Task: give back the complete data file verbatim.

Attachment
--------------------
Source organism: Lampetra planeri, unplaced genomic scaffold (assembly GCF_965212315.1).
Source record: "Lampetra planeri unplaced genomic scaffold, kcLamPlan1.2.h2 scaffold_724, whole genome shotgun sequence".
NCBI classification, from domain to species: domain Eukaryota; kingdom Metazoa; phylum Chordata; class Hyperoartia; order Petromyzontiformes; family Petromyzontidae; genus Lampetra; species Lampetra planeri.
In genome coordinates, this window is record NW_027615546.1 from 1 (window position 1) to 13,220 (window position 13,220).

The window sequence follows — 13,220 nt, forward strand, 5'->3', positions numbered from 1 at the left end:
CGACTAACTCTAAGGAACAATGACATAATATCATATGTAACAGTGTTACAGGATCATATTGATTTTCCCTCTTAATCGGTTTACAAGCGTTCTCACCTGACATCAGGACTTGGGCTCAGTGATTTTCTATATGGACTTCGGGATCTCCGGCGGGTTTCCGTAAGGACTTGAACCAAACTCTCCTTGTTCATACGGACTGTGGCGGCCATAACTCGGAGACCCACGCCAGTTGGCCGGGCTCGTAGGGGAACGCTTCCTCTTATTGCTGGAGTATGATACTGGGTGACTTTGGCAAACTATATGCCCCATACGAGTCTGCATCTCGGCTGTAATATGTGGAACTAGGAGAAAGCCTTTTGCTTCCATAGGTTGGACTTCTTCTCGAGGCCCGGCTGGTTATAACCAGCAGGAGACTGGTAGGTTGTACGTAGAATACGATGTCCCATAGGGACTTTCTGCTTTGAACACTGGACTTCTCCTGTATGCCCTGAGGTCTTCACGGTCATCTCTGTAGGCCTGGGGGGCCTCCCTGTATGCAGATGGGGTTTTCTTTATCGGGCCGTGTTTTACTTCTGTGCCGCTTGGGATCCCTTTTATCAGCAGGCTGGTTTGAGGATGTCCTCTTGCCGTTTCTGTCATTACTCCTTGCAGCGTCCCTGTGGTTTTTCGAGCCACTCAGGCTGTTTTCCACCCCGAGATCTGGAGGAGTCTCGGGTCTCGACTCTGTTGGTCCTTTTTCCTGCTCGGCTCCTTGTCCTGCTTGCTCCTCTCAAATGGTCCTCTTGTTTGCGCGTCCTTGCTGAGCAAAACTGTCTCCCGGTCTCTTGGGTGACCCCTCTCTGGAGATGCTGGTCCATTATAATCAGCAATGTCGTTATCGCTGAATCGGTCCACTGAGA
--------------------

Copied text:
Source organism: Lampetra planeri, unplaced genomic scaffold (assembly GCF_965212315.1).
Source record: "Lampetra planeri unplaced genomic scaffold, kcLamPlan1.2.h2 scaffold_724, whole genome shotgun sequence".
NCBI classification, from domain to species: domain Eukaryota; kingdom Metazoa; phylum Chordata; class Hyperoartia; order Petromyzontiformes; family Petromyzontidae; genus Lampetra; species Lampetra planeri.
In genome coordinates, this window is record NW_027615546.1 from 1 (window position 1) to 13,220 (window position 13,220).

The window sequence follows — 13,220 nt, forward strand, 5'->3', positions numbered from 1 at the left end:
CGACTAACTCTAAGGAACAATGACATAATATCATATGTAACAGTGTTACAGGATCATATTGATTTTCCCTCTTAATCGGTTTACAAGCGTTCTCACCTGACATCAGGACTTGGGCTCAGTGATTTTCTATATGGACTTCGGGATCTCCGGCGGGTTTCCGTAAGGACTTGAACCAAACTCTCCTTGTTCATACGGACTGTGGCGGCCATAACTCGGAGACCCACGCCAGTTGGCCGGGCTCGTAGGGGAACGCTTCCTCTTATTGCTGGAGTATGATACTGGGTGACTTTGGCAAACTATATGCCCCATACGAGTCTGCATCTCGGCTGTAATATGTGGAACTAGGAGAAAGCCTTTTGCTTCCATAGGTTGGACTTCTTCTCGAGGCCCGGCTGGTTATAACCAGCAGGAGACTGGTAGGTTGTACGTAGAATACGATGTCCCATAGGGACTTTCTGCTTTGAACACTGGACTTCTCCTGTATGCCCTGAGGTCTTCACGGTCATCTCTGTAGGCCTGGGGGGCCTCCCTGTATGCAGATGGGGTTTTCTTTATCGGGCCGTGTTTTACTTCTGTGCCGCTTGGGATCCCTTTTATCAGCAGGCTGGTTTGAGGATGTCCTCTTGCCGTTTCTGTCATTACTCCTTGCAGCGTCCCTGTGGTTTTTCGAGCCACTCAGGCTGTTTTCCACCCCGAGATCTGGAGGAGTCTCGGGTCTCGACTCTGTTGGTCCTTTTTCCTGCTCGGCTCCTTGTCCTGCTTGCTCCTCTCAAATGGTCCTCTTGTTTGCGCGTCCTTGCTGAGCAAAACTGTCTCCCGGTCTCTTGGGTGACCCCTCTCTGGAGATGCTGGTCCATTATAATCAGCAATGTCGTTATCGCTGAATCGGTCCACTGAGA